Few economic sectors rival the technology and telecommunications industries in how rapidly—and momentously—they have evolved. Across the globe, the Internet and high-tech firms have reshaped how we work, live, and interact with one another. Just three decades ago, only a sliver of the population could afford mobile phones, while the World Wide Web had not yet been invented. Today, mobile devices are ubiquitous and more than half of the world’s population uses the Internet. Massive investment in information technology and infrastructure has fueled innovation, greatly expanded global productivity, created tens of millions of high-skilled jobs around the world, and improved our lives in ways few could imagine two decades ago.
As technology evolves, new challenges invariably arise, including for policy makers. Establishing ill-conceived rules could stifle the high-tech economy, especially if lawmakers bow to pressure from influential business interests or self-proclaimed consumer advocates to saddle emerging technology markets with arbitrary regulations or draconian liability regimes. This does not mean that government officials should simply ignore disruptive innovations. To the contrary, newcomers who redefine existing markets—or create new markets—often merit a reevaluation of existing rules to eliminate governmental obstacles to innovation. As history shows, most concerns about novel technologies eventually prove unfounded or overblown, especially given our capacity to adapt to a changing world without help from central planners.
As lawmakers consider how to govern the technology and telecommunications sectors, new mandates or prohibitions should be avoided in all but the most exceptional circumstances. Where new services or tools raise legitimate concerns about public health, consumer protection, or competition, lawmakers should resist the urge to act until they first observe how voluntary institutions—the marketplace and civil society—react to supposed market failures, if and when they arise. In the unlikely event that legislative intervention is necessary, Congress should change the law using a scalpel, not a sledgehammer.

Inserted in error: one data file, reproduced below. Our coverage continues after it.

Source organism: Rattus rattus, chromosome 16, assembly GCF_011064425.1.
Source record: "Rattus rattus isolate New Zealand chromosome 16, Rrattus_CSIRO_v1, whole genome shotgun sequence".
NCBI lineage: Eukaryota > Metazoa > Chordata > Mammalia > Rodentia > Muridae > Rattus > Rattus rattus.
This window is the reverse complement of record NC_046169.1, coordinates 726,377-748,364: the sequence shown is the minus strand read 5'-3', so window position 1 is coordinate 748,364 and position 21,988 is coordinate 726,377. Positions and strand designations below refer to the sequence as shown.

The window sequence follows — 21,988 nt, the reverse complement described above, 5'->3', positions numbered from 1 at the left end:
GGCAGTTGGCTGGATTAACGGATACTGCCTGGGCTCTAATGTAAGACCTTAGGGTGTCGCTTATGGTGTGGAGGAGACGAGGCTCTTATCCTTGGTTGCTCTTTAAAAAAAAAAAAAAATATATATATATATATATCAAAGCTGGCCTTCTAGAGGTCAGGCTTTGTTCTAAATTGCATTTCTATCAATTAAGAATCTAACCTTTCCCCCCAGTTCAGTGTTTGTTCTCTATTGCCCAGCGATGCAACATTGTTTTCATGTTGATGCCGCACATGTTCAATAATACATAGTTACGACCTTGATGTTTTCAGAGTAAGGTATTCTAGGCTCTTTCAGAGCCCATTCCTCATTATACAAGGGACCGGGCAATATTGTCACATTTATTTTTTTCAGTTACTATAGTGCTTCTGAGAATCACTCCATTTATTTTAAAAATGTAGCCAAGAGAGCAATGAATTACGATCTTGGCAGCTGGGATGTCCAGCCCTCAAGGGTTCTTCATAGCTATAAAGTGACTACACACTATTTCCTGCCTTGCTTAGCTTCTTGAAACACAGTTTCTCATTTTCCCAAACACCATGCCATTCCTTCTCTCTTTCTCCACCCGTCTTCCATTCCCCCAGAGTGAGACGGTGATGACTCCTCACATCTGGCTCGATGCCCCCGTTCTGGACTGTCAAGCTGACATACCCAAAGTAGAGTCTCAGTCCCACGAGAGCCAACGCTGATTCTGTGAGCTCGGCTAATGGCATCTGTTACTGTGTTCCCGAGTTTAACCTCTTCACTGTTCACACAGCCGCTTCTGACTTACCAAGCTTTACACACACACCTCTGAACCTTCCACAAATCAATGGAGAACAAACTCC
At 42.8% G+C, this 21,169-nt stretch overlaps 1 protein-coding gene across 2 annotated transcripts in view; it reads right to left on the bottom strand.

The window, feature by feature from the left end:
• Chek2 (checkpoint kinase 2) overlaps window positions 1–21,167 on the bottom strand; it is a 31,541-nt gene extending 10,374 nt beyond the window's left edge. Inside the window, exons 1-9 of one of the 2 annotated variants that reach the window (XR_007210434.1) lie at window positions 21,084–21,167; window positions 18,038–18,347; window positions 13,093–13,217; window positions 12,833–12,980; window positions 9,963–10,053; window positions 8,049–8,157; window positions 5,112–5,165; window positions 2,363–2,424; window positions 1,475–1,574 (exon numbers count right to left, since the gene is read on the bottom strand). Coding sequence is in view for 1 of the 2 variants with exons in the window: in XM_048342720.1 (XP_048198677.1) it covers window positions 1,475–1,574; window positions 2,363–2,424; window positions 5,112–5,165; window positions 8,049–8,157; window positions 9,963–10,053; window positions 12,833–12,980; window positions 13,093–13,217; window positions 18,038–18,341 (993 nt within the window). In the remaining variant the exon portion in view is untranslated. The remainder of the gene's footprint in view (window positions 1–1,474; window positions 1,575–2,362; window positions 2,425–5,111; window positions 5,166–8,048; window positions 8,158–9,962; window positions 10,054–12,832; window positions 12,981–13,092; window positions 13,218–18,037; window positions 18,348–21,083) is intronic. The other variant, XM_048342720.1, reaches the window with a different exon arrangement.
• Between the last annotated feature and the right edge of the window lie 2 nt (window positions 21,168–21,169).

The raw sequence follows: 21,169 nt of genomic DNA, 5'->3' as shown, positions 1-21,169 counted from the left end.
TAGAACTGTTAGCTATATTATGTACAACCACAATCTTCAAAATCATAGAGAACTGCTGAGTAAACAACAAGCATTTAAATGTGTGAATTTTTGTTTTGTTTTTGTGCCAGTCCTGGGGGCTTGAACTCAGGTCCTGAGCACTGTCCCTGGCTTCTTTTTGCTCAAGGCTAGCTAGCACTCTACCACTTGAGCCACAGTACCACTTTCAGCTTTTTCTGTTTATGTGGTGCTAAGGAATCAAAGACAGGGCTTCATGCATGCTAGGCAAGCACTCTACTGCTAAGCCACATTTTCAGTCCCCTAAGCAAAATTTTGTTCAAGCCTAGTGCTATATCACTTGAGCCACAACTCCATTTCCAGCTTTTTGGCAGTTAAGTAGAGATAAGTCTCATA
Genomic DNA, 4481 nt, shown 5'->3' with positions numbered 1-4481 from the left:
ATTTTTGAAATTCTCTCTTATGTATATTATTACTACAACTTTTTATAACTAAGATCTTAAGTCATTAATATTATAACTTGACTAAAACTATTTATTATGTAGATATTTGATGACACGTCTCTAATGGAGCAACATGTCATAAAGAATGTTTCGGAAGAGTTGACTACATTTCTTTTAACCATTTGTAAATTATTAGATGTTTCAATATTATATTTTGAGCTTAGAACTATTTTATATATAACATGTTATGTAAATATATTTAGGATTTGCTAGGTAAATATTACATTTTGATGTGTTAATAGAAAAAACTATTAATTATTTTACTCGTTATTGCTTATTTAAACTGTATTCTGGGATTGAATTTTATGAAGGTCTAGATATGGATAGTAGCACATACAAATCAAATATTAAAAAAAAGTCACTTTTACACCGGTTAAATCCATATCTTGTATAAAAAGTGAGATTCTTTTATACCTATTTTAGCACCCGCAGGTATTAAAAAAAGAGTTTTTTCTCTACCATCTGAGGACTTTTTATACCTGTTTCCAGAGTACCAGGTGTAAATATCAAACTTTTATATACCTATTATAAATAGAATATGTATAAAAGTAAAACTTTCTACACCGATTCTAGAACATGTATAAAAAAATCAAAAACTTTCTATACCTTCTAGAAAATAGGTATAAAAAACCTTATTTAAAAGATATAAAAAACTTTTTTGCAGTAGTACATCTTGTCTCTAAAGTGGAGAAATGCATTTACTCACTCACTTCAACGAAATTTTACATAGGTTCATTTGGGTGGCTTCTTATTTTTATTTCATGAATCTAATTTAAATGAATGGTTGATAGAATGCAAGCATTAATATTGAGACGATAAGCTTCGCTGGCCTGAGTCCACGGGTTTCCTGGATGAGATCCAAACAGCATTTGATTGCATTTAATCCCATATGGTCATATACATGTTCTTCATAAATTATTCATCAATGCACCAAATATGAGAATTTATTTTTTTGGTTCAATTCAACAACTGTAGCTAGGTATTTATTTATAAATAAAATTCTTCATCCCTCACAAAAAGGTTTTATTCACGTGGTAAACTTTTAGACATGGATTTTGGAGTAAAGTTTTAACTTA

At the same time, lawmakers should break out the sledgehammer when it comes to tearing down convoluted statutory and regulatory schemes devised in an earlier era— especially schemes administered by independent regulatory agencies, which in recent years have pulled out all the stops to remain relevant in a world where they may no longer have a useful role to play.
More recently, legislation in Congress from both sides of the aisle threaten Internet freedom in various ways. Democrats, along with some Republicans, have raised antitrust concerns about major Internet firms and threatened them with heavy- handed regulation or even breakup. Meanwhile, Republicans have proposed treating online social media platforms as a “public square,” comparing moderation of content by private companies to government censorship. These misguided efforts would put new regulatory shackles on a thriving sector at the time we can least afford it. The connectivity of the Internet has made it easier to work, shop, and access entertainment at home, which has been essential as part of the response to COVID-19.
In this chapter:
- Protect Internet Freedom against Burdensome Net Neutrality Mandates
- Protect Privacy and Cybersecurity by Securing Private Information from Undue Government Prying
- Empower the Market to Protect Cybersecurity
- Protect Consumer Privacy
- Modernize Regulation of Television and Media
- Update Copyright for the Internet Age
- End Unnecessary Media Ownership Restrictions
- Discourage Antitrust Actions against Technology Companies